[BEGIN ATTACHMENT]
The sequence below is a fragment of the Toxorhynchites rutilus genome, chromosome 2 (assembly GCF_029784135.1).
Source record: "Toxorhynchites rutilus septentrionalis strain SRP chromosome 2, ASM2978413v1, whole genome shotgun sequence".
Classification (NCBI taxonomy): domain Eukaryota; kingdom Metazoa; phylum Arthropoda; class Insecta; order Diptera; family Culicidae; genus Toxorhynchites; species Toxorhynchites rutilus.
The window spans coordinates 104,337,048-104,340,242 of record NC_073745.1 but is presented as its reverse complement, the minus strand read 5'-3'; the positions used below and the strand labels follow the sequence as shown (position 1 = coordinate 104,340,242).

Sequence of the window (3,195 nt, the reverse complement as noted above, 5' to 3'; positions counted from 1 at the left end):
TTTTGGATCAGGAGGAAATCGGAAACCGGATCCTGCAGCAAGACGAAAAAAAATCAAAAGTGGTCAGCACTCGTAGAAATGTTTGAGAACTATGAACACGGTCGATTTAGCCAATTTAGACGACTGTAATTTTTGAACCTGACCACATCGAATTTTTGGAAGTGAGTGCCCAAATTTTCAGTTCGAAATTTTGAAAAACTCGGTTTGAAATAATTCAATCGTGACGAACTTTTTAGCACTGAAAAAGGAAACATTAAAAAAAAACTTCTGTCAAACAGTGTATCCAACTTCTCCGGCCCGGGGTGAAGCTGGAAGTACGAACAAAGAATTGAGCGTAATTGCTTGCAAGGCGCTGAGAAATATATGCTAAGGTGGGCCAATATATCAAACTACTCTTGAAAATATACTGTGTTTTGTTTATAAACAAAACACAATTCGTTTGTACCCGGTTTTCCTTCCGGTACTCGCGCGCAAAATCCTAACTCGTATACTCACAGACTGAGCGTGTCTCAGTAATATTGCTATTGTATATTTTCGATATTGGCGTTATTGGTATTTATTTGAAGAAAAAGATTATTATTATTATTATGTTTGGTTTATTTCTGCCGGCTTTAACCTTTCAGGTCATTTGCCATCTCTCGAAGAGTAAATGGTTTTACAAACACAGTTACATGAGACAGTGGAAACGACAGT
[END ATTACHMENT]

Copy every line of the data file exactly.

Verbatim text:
The sequence below is a fragment of the Toxorhynchites rutilus genome, chromosome 2 (assembly GCF_029784135.1).
Source record: "Toxorhynchites rutilus septentrionalis strain SRP chromosome 2, ASM2978413v1, whole genome shotgun sequence".
Classification (NCBI taxonomy): domain Eukaryota; kingdom Metazoa; phylum Arthropoda; class Insecta; order Diptera; family Culicidae; genus Toxorhynchites; species Toxorhynchites rutilus.
The window spans coordinates 104,337,048-104,340,242 of record NC_073745.1 but is presented as its reverse complement, the minus strand read 5'-3'; the positions used below and the strand labels follow the sequence as shown (position 1 = coordinate 104,340,242).

Sequence of the window (3,195 nt, the reverse complement as noted above, 5' to 3'; positions counted from 1 at the left end):
TTTTGGATCAGGAGGAAATCGGAAACCGGATCCTGCAGCAAGACGAAAAAAAATCAAAAGTGGTCAGCACTCGTAGAAATGTTTGAGAACTATGAACACGGTCGATTTAGCCAATTTAGACGACTGTAATTTTTGAACCTGACCACATCGAATTTTTGGAAGTGAGTGCCCAAATTTTCAGTTCGAAATTTTGAAAAACTCGGTTTGAAATAATTCAATCGTGACGAACTTTTTAGCACTGAAAAAGGAAACATTAAAAAAAAACTTCTGTCAAACAGTGTATCCAACTTCTCCGGCCCGGGGTGAAGCTGGAAGTACGAACAAAGAATTGAGCGTAATTGCTTGCAAGGCGCTGAGAAATATATGCTAAGGTGGGCCAATATATCAAACTACTCTTGAAAATATACTGTGTTTTGTTTATAAACAAAACACAATTCGTTTGTACCCGGTTTTCCTTCCGGTACTCGCGCGCAAAATCCTAACTCGTATACTCACAGACTGAGCGTGTCTCAGTAATATTGCTATTGTATATTTTCGATATTGGCGTTATTGGTATTTATTTGAAGAAAAAGATTATTATTATTATTATGTTTGGTTTATTTCTGCCGGCTTTAACCTTTCAGGTCATTTGCCATCTCTCGAAGAGTAAATGGTTTTACAAACACAGTTACATGAGACAGTGGAAACGACAGT